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Reading Challenge: 2018 (Prologue: On Diversity)

Pile of books next to a small wooden deer

When you have read 50 books in a year, it’s safe to say not all of them can be (or need to be) reviewed. Even the ones I want to talk about are too many for a single post so I’ve divided them in three parts (and this rant).

I used to read whatever book piqued my interest at the moment either because someone recommended it to me or the blurb was well written. Then there was a list of books that were considered well known and famous. 

After reading some ‘classics’, I wanted to add contemporary books to my list as well so I would try and look (mainly on Goodreads lists) for interesting books released in that year.

What I realised as I documented my reading lists, is that my list was very lop-sided – very Western, very White. I had not explored Indian authors since English Lit classes in college. My list barely had any authors from countries other than the UK or US. I found that to be a dreadful shortcoming; one I intended to fix.

I read about a young girl planning to read at least one book from every country in the world. What an idea!

As I made my list though, I realised that to find culturally diverse books and authors is not that easy. Going through several lists of books to be released for the year, hardly a handful that are mentioned are by people of colour. However, I persisted and got a handful of names from discussion boards, local listings, awards shortlists, to mention a few avenues.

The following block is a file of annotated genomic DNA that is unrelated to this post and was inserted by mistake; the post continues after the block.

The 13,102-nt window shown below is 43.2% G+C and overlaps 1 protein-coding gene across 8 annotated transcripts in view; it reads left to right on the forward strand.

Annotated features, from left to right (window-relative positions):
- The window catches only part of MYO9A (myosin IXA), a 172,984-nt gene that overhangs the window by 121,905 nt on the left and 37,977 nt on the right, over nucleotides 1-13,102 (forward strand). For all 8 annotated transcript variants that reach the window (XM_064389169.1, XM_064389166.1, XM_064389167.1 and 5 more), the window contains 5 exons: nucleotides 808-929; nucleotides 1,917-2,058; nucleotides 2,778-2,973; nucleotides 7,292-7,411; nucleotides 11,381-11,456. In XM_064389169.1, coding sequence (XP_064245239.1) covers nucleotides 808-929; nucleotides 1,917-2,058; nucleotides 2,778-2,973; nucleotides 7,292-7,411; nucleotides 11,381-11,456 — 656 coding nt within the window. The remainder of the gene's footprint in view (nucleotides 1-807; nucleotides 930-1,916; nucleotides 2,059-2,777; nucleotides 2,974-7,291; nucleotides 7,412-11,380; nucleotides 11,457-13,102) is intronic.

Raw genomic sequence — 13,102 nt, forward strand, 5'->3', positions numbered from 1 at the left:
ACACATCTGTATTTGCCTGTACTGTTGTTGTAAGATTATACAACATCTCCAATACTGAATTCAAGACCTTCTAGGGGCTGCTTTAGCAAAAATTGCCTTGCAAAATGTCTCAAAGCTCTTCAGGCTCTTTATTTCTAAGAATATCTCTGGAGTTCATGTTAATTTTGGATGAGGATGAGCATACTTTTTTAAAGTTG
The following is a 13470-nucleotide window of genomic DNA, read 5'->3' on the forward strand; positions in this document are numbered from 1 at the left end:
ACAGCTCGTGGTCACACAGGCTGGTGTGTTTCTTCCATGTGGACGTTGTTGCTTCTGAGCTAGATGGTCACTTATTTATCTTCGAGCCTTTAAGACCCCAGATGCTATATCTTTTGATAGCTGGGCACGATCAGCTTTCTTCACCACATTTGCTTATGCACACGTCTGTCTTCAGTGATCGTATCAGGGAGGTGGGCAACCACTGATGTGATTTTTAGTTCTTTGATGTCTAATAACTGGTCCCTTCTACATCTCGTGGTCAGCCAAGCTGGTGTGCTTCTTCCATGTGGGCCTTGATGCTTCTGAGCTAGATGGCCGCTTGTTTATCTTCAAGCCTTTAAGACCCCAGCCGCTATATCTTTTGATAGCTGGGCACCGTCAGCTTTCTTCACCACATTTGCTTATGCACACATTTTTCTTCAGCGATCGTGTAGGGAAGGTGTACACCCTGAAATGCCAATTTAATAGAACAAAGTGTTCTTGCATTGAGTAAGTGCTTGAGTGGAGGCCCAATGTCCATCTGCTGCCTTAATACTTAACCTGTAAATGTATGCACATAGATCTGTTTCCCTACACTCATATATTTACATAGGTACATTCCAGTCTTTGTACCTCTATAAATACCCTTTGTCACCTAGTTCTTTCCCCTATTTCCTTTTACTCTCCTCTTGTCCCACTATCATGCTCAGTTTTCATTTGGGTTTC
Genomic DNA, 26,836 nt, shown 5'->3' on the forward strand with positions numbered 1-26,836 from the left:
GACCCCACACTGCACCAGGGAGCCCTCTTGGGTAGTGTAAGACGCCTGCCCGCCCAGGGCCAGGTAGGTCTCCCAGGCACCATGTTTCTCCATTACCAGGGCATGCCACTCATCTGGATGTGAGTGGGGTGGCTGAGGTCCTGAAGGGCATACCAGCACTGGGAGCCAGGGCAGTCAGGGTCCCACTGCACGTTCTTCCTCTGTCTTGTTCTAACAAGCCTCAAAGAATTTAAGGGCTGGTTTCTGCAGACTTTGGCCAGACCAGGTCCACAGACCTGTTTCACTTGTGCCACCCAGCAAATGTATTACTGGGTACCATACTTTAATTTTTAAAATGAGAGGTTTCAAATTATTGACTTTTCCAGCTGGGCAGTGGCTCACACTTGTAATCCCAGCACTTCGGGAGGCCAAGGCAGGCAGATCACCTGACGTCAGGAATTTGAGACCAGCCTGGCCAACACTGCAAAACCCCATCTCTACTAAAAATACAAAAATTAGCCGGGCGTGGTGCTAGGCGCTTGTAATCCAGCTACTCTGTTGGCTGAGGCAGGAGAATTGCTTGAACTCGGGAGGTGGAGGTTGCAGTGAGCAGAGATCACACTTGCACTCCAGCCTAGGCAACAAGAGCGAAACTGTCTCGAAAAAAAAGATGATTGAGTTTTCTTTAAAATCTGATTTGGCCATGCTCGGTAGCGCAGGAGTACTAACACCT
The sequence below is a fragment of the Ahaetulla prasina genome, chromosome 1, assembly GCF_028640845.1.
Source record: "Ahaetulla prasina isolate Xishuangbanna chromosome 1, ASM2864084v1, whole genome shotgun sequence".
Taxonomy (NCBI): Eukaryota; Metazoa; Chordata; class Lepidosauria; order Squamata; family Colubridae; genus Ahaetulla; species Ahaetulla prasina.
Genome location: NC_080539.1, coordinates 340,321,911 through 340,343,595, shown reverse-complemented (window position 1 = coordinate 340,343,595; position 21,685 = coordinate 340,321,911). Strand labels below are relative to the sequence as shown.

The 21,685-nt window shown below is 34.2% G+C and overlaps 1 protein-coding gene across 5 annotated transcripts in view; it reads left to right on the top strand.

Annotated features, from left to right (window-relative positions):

There were Indian authors I’d never heard of, like the brilliant Manto. Why didn’t we study his works in English Lit classes? Why don’t we have more regional Indian literature translated for a larger audience like Perumal Murugan’s? Have you read Pakistani authors? So many new stories from so many different points of view. 

Finding books from around the world was even more difficult. Translations are hard to come by. A lot of these are not available or are too expensive. 

There are numerous books about the experiences of minorities written by White people that grab the limelight *cough* The Help *cough*, while books by minorities talking about their actual experiences struggle to get picked up by publishers.

So many stories with a spark wither away untold. 

I urge you to consider your reading lists. Look out for stories and authors you wouldn’t normally read; dig a little deeper into the countless ‘must-read’ lists for the year; and when you find a hidden gem, share it as much as you can.

Diversify your bookshelf. It will bring you much joy. Trust me!


  1. Pingback: Around the World in Books | Love, Life, & Beyond

  2. Pingback: Reading Challenge: 2022 | Love, Life, & Beyond

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